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PARIS — Location, location, location — that was Bulgari’s main concern in bringing to Paris the giant jewelry retrospective it held to celebrate its 125th anniversary in Rome last year.
The luxury brand found the perfect setting in the Grand Palais, whose soaring steel-and-glass structure will house 603 vintage pieces for the “Bulgari: 125 Years of Italian Magnificence” exhibition that opens today and runs through Jan. 12.
This story first appeared in the December 10, 2010 issue of WWD. Subscribe Today.
“To have the exhibition in the Grand Palais, it’s the maximum you can aspire to,” said Bulgari chief executive officer Francesco Trapani.
With around 10 percent of the exhibit being made up of previously unseen gems, including a Seventies diamond-edge gold coin necklace that belonged to the late Princess Grace of Monaco, the display builds on the show originally held in 2009 at Rome’s Palazzo delle Esposizioni.
Organizers billed it as the biggest jewelry exhibition in Paris since Cartier staged a retrospective at the neighboring Petit Palais in 1989.
Seven rooms are laid out around a faceted black structure that will be lit at night to resemble a sapphire. The display runs chronologically from founder Sotirio Bulgari’s first silver creations to brand new pieces, and includes iconic Bulgari designs such as Tubogas coiled bracelets and watches.
Among the newly added items are a 1956 two-headed panther bracelet set with rubies, diamonds and emeralds; a 1969 sautoir bearing a Tutankhamunlike 300-carat carved emerald pendant, and a platinum and gold necklace set with turquoise and diamonds once owned by the late Begum Aga Khan, former Miss France Yvette Labrousse.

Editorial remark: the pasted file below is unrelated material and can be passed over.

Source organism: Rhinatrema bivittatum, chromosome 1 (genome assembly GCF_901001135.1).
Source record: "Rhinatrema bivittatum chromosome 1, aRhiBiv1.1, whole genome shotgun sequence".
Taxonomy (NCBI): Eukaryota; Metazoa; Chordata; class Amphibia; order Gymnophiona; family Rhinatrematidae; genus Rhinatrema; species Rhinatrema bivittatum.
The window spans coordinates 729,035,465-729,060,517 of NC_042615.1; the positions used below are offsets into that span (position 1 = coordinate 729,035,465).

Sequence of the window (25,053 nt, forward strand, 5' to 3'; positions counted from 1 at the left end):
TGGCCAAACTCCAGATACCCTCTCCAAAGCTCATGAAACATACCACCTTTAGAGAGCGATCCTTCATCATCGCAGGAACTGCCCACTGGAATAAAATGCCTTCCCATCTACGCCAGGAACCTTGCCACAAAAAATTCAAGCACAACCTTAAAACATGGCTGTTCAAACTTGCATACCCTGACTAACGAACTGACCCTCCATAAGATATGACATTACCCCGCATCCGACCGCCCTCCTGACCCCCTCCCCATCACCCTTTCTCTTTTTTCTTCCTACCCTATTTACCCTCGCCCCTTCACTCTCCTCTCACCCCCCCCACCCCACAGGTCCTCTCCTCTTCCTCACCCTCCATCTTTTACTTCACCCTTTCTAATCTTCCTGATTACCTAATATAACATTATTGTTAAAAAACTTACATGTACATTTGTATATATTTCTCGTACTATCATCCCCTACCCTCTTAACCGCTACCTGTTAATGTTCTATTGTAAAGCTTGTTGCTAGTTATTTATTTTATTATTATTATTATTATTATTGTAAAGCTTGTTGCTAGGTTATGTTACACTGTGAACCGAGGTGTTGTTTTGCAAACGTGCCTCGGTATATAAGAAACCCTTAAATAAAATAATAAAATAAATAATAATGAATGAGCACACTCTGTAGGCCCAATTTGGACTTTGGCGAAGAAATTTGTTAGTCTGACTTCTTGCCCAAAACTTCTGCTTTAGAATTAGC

Known for her voracious appetite for jewelry, the grande dame is said to have had Bulgari alter the piece to add 20 more turquoise and diamond clusters.
Trapani declined to comment on the cost of the show, rumored to run into millions of dollars, but said moving the priceless baubles — half of which have been lent by private collectors — had been a logistical challenge.
“It’s a nightmare. The pieces are a nightmare and the vitrines are like safes, and very heavy,” he said, referring to the reinforced glass cases that are temporarily housing jewels worn by the likes of Elizabeth Taylor, Monica Vitti and Ellen Barkin.
As befits one of the world’s most famous gem collectors, Taylor gets an entire room. Emblazoned on one wall is an ironic quote from her husband Richard Burton: “The only word she knows in Italian is Bulgari.”
The exhibition is set to travel to Beijing in May and then Shanghai.
“It’s a fantastic tool of communication because it qualifies the image profile of the company,” Trapani said. “The only unfortunate thing is that it’s very complex and expensive.”
Tickets for the Paris exhibition will retail for 12 euros, or $16.